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the centers for disease control warned today that people who have certain types of flooring in their homes from lumber liquidators are potentially at a greater risk of cancer than previously thought. the cdc says it based an earlier estimate on incorrect data, and so the danger could be thr three times higher than first thought. here's nbc's tom kos tell lowell with a consumer alert. >> reporter: the cdc admits it simply miss calculated. it now says the potential cancer risk for people exposed to certain types of laminate floors from lumber liquidators is not 2 to 9 cases per 100,000 people as it first said, but instead it's three times that. >> it's never really a good feeling to find out that your kids are on a floor that could be potentially making them sick. >> reporter: we first met hailey and matt last year just after they spent $2,500 installing new laminate flooring. they say they've since ripped it out and settled with lumber liquidators. after chinese-made laminate flooring was shown to contain
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potentially dangerously high levels of formaldehyde. hundreds of thousands of families are thought to have installed the flooring, but only a small fraction of it is believed to pose a risk. >> shares of lumber liquidators sinking about 20% in early trading. >> reporter: the company's stock under pressure today has dropped from 105 to under $12 over the past two years. it's already stopped selling laminate flooring from china, offering free test kits to all customers. today it said lumber liquidators has significantly strengthened our quality assurance procedures to product sample testing. the cdc is reviewing how it tested for exposure and says it will issue another report. meanwhile it's urging families who have the flooring to reduce the exposure by adding air-conditioning, and increasing ventilation. tom costello, nbc news, washington. we're back in a moment with some up usual monkey business aboard the international space station.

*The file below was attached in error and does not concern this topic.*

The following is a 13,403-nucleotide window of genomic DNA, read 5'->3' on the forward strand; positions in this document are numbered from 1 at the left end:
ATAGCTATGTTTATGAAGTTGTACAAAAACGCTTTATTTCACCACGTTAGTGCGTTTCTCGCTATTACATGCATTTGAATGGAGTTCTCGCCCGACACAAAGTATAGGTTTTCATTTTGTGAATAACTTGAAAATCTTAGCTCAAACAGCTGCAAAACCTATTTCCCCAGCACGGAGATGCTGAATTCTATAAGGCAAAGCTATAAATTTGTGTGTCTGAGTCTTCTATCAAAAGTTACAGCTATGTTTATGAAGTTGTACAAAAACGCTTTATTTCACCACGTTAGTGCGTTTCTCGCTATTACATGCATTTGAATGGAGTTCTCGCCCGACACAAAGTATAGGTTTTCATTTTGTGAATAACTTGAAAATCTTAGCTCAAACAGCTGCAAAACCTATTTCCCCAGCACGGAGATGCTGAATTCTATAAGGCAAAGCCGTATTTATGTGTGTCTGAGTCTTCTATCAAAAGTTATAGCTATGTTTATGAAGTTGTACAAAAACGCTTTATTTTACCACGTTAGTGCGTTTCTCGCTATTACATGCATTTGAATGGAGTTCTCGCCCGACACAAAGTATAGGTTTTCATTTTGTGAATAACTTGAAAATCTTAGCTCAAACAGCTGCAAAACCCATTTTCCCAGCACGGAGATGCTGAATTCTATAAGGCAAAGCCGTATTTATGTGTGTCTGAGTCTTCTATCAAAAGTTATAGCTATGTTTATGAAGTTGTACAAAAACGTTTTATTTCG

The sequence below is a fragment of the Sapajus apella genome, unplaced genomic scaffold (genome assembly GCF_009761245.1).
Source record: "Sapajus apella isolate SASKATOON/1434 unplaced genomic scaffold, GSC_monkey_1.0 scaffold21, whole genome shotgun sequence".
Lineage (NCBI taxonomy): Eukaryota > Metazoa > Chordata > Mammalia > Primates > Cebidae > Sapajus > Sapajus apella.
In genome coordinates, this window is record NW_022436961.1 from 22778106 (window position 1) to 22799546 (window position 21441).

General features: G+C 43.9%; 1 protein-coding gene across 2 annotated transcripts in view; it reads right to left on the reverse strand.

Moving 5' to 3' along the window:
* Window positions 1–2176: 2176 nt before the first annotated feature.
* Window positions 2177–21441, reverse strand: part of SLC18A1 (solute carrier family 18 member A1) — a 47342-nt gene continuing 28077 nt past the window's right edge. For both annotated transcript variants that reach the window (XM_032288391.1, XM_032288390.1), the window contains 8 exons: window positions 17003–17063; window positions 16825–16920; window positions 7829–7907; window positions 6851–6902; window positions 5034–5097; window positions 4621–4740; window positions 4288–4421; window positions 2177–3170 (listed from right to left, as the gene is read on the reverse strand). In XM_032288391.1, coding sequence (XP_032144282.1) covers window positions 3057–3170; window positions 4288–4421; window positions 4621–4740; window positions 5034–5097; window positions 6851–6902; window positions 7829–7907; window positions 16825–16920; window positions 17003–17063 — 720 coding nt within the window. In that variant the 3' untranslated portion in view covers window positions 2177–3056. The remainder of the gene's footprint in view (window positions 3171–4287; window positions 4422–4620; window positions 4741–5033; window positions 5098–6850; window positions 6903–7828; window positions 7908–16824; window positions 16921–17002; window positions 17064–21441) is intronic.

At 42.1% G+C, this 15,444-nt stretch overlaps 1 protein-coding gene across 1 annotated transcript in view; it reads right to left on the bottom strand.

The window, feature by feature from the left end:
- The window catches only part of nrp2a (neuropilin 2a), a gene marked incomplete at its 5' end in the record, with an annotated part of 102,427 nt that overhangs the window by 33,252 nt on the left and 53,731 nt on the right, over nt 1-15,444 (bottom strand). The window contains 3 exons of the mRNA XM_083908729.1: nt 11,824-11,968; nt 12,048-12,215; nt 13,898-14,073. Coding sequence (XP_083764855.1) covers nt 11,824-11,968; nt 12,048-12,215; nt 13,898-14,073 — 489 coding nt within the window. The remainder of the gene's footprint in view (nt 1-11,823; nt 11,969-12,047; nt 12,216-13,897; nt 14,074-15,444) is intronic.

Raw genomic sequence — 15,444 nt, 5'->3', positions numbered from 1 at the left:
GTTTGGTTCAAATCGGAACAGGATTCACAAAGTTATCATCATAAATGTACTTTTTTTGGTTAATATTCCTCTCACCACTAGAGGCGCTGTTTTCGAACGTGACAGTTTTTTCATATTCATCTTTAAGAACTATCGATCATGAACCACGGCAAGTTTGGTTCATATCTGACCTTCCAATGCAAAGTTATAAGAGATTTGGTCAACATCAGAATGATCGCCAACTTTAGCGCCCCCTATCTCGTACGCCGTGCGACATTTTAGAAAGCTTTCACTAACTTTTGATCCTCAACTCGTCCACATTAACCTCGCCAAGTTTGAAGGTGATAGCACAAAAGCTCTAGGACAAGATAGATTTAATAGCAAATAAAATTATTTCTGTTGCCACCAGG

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hijinks in space and the question tonight is why is there a gorilla on the international space station? the answer, because brothers will be brothers. it's a gag gift from one twin to another. retired astronaut mark kelly september the suit up to his brother, scott kelly, who's about to complete a year in space. before he returns to earth, he's now using the suit to change other astronauts around the iss, all in good fun. just a fraction of a second made the difference in the daytona 500. the closest finish in the race's history. denny hamlin won by a nose yesterday in his first victory at day tone na. it's been a long time coming. hamlin's mother shared this essay he wrote in elementary school in which he wrote winning daytona was his fondest wish. a milestone today for america's top dog. the labrador retriever claiming that crown for the 25th year in a row according to american kennel club ranks. they're folded by
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german shepherds, golden retrieves and baegings. french bulldogs, poodles, rottweilers and round oup the top ten. >> next, the 106-year-old woman famous for kicking off a white house dance party. maximum security jail.